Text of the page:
So love, fall in love, show the world how much love is your heart.
Sing about it, write about it, create beautiful art.

NikiWonoto said...

hi I am from Indonesia, a country in Southeast Asia :)
it's funny how i recently thought about this same topic too, and then I googled, and finally got into your page accidentally.
I've read all the comments above, but basically I have to agree with the conclusion that it's because Love is such an universal thing that almost every single person can relate, no matter what age, race, ethnicity, background, social classes, etc.
In fact, when you think deeper about it, Love and Music both have one exactly same purpose : to unite people together despite of different race, ethnicity, age, etc. it's just such a beautiful thing, though abstractly, but indeed most of the beautiful things in our life lies in abstract things isn't it?
and this is why I have a strong urge to want to become a musician too, to share the Love :)

But I have to agree that there're sometimes too many love songs, and not to mention, what i would call as 'dry' love songs (although even the definition of this is very subjective to each person).
Hence I agree with the comments to try listening to different genre, or even artists, i'm sure you'll find a whole lot of artists/musicians too that sings other topic than love, or even goes much deeper in the topic of Love, such as: Norah Jones.

And these days, you guys should also try check out many INDIE music that usually lies more on the Net, rather than in popular radio & TV.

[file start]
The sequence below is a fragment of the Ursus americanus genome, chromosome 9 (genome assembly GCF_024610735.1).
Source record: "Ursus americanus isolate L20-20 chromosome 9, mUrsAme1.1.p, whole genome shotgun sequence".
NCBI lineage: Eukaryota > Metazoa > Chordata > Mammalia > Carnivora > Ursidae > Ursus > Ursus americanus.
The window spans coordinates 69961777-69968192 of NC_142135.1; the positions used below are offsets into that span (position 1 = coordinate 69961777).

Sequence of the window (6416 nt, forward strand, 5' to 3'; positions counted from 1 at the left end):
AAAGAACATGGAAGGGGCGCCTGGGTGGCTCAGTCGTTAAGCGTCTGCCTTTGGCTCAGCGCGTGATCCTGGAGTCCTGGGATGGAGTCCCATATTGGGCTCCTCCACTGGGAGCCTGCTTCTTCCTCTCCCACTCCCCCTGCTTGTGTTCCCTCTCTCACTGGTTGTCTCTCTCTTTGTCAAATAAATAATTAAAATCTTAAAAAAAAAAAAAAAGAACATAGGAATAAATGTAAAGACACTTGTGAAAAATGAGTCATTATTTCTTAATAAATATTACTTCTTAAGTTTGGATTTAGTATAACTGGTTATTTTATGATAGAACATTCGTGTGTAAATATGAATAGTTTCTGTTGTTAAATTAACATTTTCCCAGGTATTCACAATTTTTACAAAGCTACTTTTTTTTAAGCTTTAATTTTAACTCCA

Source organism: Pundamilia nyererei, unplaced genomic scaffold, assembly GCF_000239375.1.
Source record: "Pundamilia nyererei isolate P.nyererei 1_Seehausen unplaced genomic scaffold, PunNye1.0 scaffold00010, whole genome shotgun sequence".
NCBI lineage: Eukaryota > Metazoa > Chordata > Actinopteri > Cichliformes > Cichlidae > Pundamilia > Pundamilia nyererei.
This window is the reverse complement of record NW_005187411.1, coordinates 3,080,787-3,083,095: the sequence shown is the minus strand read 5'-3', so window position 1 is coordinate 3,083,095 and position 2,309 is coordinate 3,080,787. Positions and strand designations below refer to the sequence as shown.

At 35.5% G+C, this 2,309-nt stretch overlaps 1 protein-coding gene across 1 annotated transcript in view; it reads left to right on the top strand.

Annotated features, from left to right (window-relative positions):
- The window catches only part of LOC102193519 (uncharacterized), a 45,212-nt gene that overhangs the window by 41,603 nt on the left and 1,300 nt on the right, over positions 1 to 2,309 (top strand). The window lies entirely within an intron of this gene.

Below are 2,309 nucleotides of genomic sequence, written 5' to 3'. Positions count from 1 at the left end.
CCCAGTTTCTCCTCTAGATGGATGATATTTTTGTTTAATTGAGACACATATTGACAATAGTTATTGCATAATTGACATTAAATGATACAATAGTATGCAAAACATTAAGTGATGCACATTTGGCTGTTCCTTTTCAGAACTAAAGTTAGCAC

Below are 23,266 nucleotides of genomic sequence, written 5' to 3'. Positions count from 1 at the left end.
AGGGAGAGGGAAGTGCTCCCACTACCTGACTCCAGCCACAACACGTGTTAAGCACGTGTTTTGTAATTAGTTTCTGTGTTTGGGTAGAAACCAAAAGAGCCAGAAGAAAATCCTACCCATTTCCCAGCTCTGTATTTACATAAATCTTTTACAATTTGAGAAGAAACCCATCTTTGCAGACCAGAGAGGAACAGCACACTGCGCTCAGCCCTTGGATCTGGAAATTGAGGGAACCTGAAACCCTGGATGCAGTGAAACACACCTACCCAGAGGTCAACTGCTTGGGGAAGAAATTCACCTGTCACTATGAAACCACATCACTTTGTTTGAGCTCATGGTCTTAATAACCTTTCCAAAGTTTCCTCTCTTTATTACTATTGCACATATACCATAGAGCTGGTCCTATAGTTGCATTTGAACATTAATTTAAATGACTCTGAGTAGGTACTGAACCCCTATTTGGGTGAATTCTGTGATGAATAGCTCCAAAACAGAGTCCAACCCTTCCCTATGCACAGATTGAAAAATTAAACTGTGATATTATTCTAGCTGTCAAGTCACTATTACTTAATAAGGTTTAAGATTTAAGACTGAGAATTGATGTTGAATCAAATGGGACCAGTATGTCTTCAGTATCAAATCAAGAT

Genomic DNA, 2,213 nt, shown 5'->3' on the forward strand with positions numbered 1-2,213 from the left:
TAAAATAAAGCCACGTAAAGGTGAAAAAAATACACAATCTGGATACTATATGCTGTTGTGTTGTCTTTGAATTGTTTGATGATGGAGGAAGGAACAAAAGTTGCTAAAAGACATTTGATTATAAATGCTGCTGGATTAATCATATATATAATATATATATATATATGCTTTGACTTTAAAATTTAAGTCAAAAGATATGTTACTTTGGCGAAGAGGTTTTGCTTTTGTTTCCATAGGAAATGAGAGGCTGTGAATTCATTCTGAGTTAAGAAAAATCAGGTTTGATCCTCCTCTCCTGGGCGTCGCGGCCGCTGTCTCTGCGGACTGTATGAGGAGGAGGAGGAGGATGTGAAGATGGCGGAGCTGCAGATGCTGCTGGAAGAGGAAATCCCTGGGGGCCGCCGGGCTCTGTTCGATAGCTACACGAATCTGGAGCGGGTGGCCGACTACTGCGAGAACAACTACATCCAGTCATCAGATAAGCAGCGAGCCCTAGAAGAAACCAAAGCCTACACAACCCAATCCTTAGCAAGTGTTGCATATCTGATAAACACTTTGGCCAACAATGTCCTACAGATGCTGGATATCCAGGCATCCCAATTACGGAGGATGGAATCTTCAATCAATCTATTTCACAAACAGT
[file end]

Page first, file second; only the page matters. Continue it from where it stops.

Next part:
These indie musicians very often sings their lyrics covering unique topics. I think this is on a rise nowadays, and this is good!

Also, one of the thing that I like Japanese music (J-pop J-rock, etc) is because these japanese artists/musicians or people generally often discusses many things in life, including love, in much more methaporical, imagery manner, which I think is just very deep, and also beautiful!
You have to try listen to some japanese pop songs, for example, like Utada Hikaru , or Mika Nakashima, or Ai Otsuka, or Mr.Children, and many more.
look at the translation of the lyrics (you can just google it) , and you'll be surprised to see how beautiful the lyrics usually is/are.

And surely, this discussion has further confirmed and boosted my confidence that indeed I can make an unique positive contribution in Music, by covering wide variations in lyrics.
Thank you!

Anonymous said...

There are so many songs about love because the word is difficult to define. Say the word to yourself. It is clumsy and meaningless. Reach out and grab it, try to manipulate it. Perhaps you find that the word is quite pliable; you can mold it into many shapes. This is because four letters are not sufficient to describe the most profound feeling a human can experience. I think that a lot of the love songs out there are trying in some way to lend a certain amount of clarity to a concept that is difficult to clearly define.

Anonymous said...

I'm a songwriter myself and I try breaking the chain of love/hate songs. But I believe that it's simple easy and comes natural to people to be honest.

disqus_N5QDnfrFHA said...

http://acollectionofmusings.wordpress.com/2013/04/13/one-more-love-song-and-ill-be-not-the-least-bit-surprised/ here's another piece which echoes the same sentiment